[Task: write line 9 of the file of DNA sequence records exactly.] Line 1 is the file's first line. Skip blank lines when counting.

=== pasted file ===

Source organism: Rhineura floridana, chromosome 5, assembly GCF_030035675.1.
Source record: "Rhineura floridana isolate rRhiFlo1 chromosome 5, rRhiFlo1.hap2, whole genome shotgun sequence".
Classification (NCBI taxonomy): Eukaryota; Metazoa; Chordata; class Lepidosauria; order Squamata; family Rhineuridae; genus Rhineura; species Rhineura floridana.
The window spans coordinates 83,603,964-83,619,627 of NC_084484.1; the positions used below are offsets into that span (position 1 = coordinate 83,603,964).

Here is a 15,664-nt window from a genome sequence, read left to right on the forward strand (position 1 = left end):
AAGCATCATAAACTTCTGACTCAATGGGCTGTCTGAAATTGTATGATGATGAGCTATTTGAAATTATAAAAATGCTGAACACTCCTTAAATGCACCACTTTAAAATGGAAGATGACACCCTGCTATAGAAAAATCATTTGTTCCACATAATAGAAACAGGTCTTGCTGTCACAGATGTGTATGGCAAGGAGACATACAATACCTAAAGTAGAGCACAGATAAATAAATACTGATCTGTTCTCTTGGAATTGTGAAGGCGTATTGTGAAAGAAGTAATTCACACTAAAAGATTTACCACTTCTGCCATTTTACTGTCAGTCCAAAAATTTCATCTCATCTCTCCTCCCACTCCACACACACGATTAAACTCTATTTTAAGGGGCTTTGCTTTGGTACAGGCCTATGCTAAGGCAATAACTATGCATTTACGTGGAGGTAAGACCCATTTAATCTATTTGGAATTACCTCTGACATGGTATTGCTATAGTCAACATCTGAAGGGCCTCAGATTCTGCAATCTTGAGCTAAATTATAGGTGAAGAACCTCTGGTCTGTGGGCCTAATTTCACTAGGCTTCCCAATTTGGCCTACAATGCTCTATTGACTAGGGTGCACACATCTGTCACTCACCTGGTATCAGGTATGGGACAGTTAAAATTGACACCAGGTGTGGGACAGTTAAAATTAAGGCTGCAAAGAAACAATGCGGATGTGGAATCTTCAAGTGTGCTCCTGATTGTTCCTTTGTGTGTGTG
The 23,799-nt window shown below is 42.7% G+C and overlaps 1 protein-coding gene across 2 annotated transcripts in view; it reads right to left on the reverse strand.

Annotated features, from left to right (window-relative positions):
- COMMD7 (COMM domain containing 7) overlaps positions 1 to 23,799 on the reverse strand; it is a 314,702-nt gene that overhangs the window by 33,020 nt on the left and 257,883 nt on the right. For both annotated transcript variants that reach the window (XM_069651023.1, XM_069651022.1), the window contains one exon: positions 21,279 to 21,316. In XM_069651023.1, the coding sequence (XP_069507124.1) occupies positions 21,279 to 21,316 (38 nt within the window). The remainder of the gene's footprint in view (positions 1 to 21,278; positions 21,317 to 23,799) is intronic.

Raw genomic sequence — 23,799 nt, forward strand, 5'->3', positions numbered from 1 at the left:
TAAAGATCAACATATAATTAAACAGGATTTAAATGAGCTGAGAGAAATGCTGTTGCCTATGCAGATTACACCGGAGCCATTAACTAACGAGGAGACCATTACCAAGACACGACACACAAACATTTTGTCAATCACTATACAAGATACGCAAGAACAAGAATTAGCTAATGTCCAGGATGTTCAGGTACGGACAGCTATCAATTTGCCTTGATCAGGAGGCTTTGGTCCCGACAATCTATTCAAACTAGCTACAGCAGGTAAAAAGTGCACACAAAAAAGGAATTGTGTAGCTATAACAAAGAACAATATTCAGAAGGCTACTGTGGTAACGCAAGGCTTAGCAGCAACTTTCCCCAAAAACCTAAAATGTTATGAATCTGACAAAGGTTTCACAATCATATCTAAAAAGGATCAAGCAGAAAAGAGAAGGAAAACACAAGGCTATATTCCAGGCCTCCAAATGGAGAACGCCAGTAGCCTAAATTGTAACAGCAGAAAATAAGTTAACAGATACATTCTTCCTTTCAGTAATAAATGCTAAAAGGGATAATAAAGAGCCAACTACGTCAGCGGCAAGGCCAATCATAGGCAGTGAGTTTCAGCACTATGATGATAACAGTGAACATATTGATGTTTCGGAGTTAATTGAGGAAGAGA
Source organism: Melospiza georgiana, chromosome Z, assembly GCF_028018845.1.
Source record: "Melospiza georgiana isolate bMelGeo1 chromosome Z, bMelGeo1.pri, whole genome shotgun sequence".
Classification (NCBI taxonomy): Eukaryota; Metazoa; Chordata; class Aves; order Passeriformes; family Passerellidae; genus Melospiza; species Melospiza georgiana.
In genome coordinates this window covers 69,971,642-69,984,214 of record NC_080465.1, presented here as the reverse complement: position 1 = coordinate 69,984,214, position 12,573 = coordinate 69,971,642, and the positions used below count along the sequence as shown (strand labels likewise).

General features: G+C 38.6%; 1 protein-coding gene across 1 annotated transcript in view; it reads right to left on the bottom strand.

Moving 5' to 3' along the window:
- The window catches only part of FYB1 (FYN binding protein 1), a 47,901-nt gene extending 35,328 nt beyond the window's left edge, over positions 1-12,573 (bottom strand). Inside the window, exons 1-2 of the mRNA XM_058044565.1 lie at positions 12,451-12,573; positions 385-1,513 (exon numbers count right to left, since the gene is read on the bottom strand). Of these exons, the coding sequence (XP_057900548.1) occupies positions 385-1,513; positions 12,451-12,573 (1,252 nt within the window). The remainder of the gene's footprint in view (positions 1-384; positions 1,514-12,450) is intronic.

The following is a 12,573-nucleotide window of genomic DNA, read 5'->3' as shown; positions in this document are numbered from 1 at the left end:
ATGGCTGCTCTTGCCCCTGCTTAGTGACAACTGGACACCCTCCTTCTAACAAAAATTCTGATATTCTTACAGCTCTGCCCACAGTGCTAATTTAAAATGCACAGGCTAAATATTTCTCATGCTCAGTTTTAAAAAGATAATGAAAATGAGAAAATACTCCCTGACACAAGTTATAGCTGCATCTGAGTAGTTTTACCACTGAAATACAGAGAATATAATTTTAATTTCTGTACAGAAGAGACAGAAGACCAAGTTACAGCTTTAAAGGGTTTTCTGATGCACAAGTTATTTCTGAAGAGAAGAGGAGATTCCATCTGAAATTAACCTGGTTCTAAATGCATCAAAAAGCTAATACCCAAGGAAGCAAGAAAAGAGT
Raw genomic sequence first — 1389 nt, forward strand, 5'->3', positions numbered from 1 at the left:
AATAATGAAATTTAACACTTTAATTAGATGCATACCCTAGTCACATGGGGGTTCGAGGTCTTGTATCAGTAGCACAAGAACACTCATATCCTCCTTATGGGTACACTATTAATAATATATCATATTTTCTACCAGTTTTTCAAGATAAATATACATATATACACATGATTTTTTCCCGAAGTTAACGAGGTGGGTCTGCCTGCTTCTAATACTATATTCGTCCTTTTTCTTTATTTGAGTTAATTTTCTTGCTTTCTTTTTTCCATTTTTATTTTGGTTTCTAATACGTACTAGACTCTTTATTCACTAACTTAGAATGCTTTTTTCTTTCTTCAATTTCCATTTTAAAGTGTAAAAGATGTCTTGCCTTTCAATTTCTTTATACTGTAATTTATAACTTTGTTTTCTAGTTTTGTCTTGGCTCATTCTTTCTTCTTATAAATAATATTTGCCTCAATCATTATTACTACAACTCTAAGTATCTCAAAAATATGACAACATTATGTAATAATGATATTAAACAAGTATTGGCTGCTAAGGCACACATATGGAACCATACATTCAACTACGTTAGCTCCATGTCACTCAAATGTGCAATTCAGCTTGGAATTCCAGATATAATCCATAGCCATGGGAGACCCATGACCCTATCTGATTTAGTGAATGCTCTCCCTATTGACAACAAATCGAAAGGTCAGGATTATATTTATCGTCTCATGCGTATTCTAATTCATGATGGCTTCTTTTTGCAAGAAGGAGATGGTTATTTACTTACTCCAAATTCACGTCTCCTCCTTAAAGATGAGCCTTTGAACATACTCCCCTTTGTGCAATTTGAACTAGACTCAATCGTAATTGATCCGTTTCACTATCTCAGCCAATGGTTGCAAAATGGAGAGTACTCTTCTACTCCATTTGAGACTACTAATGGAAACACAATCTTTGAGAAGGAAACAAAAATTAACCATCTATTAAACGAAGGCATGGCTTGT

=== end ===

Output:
- COMMD7 (COMM domain containing 7) overlaps positions 1 to 23,799 on the reverse strand; it is a 314,702-nt gene that overhangs the window by 33,020 nt on the left and 257,883 nt on the right. For both annotated transcript variants that reach the window (XM_069651023.1, XM_069651022.1), the window contains one exon: positions 21,279 to 21,316. In XM_069651023.1, the coding sequence (XP_069507124.1) occupies positions 21,279 to 21,316 (38 nt within the window). The remainder of the gene's footprint in view (positions 1 to 21,278; positions 21,317 to 23,799) is intronic.